On May 20, 2016, Plaintiff and Defendants entered into a “Residential Purchase Agreement and Joint Escrow Instructions” for the purchase of the premises located at 5302 Leghorn Avenue, Sherman Oaks, CA 91401. The total purchase price was $2,575,000.00. The purchase agreement’s financing terms called for an initial deposit in escrow of $100,000; a first loan in the amount of $2,060,000; and a balance of $415,000 to be deposited in escrow. The purchase agreement also provided that escrow would close 180 days from acceptance of the buyer’s offer.

Under the “other terms,” the purchase agreement provided: Buyer shall be moving into the property at the onset of escrow. Buyer shall pay $18,000 a month for rent. $6,000 from each month’s rent paid shall be credited towards the purchase price with a cap of $36,000 to be credited.

It is alleged that Defendants were never willing to purchase the property and that Defendants never closed escrow as required and as such, not entitled to any credits. On June 19, 2017, the court sustained Defendants’ demurrer to the complaint without leave to amend. Plaintiff appealed the court’s ruling, and the Court of Appeal reversed the judgment of dismissal and remanded the matter. A remittitur was filed on June 25, 2019.

Each side moved for summary judgment. The issue to be determined was whether the Defendants are in possession of the property as a result of a landlord tenant relationship and if so, whether Defendants have demonstrated entitlement to possession and holdover damages.

On September 13, 2019, this court heard cross motions for summary judgement. The motions were extensively breached and after careful consideration of the legal positions of each side along with the applicable facts and law, the court denied Defendants’ motion and granted plaintiffs motion as it pertains to possession. The court ordered further proceedings as to damages to be determined in a related case.

The order granting summary judgment was appealed. Ultimately, the court of appeal affirmed this court’s ruling on July 23, 2021 and awarded “costs on appeal.”

[tentative] ruling:

Motion for Attorney Fees is DENIED.

REQUEST FOR JUDICIAL NOTICE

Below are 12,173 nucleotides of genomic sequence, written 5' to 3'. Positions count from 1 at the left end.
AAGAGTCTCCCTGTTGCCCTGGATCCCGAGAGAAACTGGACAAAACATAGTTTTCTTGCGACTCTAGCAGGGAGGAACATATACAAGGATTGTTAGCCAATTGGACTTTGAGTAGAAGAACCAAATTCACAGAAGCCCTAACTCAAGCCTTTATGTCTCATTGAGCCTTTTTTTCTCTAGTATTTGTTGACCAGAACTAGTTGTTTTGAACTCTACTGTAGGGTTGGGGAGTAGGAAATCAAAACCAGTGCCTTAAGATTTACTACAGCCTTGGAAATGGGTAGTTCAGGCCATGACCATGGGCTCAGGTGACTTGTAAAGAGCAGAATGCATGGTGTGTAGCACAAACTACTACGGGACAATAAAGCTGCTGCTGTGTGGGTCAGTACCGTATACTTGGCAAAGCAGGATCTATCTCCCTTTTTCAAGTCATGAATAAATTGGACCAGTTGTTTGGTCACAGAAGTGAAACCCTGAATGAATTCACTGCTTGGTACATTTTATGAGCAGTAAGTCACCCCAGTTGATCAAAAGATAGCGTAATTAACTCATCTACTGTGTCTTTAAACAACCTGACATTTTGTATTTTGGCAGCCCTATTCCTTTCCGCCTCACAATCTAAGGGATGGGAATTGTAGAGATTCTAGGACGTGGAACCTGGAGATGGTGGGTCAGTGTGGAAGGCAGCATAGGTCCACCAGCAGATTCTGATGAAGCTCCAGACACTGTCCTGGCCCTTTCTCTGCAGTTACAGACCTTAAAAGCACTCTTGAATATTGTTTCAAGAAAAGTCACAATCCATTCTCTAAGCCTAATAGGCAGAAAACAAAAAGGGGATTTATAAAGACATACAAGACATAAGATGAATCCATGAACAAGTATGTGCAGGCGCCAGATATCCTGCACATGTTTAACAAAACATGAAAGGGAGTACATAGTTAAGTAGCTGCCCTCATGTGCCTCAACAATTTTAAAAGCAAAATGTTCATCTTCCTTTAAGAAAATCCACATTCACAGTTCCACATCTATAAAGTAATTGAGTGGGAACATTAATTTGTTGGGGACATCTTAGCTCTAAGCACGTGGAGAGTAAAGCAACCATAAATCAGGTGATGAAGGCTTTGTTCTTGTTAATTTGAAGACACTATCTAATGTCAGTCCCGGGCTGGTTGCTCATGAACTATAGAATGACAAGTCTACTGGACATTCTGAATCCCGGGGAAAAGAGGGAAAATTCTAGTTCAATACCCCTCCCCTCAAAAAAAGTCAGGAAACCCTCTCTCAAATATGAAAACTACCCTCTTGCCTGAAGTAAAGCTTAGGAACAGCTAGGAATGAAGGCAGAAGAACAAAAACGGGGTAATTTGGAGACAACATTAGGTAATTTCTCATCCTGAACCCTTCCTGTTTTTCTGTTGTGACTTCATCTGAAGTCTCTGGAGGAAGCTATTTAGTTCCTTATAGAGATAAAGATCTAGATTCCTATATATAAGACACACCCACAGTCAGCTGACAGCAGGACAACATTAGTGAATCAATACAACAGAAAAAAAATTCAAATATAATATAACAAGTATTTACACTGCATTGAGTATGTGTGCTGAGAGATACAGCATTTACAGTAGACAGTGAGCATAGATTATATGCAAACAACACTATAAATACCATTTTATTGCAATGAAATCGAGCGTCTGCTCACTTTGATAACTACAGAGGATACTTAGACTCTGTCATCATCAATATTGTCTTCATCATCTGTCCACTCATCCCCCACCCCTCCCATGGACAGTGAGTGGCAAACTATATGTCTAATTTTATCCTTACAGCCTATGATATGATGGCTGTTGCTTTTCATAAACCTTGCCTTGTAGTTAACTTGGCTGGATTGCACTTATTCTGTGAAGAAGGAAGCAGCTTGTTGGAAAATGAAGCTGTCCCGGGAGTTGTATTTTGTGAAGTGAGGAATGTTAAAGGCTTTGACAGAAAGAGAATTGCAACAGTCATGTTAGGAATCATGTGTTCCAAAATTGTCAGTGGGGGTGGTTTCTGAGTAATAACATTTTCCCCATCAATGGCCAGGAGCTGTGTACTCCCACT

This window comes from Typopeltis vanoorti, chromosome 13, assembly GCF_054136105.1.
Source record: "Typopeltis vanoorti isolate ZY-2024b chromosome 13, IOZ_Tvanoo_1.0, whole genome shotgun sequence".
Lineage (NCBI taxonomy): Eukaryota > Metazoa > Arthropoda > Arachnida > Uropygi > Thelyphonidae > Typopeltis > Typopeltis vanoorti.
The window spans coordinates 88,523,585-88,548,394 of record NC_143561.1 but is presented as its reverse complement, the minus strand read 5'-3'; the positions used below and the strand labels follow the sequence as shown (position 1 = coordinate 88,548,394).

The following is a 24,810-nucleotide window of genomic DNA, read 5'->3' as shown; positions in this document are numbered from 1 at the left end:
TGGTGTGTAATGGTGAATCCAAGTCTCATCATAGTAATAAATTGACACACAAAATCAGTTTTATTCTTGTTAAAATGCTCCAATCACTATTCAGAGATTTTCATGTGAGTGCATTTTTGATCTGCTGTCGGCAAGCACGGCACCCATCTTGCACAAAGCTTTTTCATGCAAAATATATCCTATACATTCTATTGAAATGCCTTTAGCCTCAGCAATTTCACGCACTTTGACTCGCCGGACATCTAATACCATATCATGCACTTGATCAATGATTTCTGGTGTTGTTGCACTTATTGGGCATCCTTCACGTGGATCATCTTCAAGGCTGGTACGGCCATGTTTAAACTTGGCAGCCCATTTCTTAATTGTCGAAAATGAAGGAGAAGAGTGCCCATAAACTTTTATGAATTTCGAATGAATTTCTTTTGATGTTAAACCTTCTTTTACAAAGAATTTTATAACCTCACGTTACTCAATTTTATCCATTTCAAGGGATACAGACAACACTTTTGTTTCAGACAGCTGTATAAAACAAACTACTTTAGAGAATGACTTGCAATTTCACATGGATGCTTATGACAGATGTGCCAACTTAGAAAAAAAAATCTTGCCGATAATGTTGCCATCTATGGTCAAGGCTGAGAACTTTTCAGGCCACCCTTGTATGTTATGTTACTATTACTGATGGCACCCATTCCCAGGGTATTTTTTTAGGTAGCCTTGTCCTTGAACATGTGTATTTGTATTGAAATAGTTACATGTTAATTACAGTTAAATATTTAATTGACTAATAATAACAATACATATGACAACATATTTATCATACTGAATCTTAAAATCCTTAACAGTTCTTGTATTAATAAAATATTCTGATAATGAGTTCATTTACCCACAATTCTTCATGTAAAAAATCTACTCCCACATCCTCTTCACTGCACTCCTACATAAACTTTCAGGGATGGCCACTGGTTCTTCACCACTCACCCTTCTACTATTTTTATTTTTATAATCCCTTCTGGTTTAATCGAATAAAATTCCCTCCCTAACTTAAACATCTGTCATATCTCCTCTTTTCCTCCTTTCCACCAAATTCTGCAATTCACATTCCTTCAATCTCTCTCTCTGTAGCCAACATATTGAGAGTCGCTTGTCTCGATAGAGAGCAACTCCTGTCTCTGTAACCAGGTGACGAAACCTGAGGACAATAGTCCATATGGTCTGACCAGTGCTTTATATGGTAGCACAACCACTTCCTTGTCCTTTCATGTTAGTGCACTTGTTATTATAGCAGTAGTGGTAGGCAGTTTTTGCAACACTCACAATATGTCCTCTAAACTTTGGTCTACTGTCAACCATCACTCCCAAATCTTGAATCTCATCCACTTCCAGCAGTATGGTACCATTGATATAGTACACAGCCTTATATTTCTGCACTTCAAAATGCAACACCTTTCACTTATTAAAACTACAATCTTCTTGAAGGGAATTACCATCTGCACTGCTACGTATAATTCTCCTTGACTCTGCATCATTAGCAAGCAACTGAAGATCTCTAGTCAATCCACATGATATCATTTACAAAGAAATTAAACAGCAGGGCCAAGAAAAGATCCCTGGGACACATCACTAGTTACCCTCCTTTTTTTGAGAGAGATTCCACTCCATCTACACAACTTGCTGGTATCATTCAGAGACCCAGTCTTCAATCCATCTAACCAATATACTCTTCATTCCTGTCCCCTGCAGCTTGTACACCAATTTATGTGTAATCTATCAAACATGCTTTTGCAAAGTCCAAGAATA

Judgment Creditor requests this court take judicial notice of (1) California Appellate Court’s 7-14-2021 Decision in Community Rebuild Partners LLC v. Chanin Sam, # B302457 (LASC # ****5136) and the (2) Third Amended Complaint in Community Rebuild Partners LLC v. Chanin Sam, LASC # ****5136.

Judgment Creditor’s request for judicial notice is GRANTED. (Evid. Code ;452(d), (h).)

evidentiary objections

Judgment Creditor objects to Exhibit D and ¶ 7a-f of Zelig’s Declaration re: Cohen vs Moore on the grounds Cohen vs Moore is more prejudicial than probative and the Court has discretion to exclude it.

The court sustains the objection.

discussion

Judgment Creditors (or “Community”) move for an order awarding attorney fees and costs awarded by the appellate court in the amount of $80,655.00 and costs in the amount of $7,020.32, for the necessary defense of this action, totaling $87,675.32.

As a general rule, each party to litigation must bear its own attorney fees, unless otherwise provided by statute or contract. (CCP ;1021.) However, Civil Code section 1717, subdivision (a) provides in pertinent part: “In any action on a contract, where the contract specifically provides that attorney\'s fees and costs, which are incurred to enforce that contract, shall be awarded either to one of the parties or to the prevailing party, then the party who is determined to be the party prevailing on the contract, whether he or she is the party specified in the contract or not, shall be entitled to reasonable attorney\'s fees in addition to other costs.”

“Ordinarily, in an action on a contract providing for an award of attorney fees, Civil Code section 1717 entitles the prevailing party to attorney fees, even when the party prevails on the ground that the contract is inapplicable, invalid, unenforceable, or nonexistent…” (Yuba Cypress Housing Partners, Ltd. v. Area Developers (2002) 98 Cal.App.4th 1077, 1081-1082.) Contractual attorney\'s fees must ordinarily be sought by noticed motion, unless the parties stipulate otherwise. (See CCP ; 1033.5(c)(5); Cal. Rules of Court, rule 3.1702(a).) A motion is necessary to determine both entitlement to, and the amount of, any fees. (See Cal. Rules of Court, rule 3.1702(a) [motion procedure applies when court determines entitlement to fees, amount of fees, or both]; P R Burke Corp. v Victor Valley Wastewater Reclamation Auth. (2002) 98 Cal.App.4th 1047, 1052.)

The court first notes the opposition is untimely. Defendants request relief relative to the late filed opposition per Code of Civil Procedure section 473. The court finds Section 473 is not the proper vehicle for late filed oppositions. Regardless, the court finds Community Rebuild was not prejudiced as it was able to file a reply, and will consider the opposition.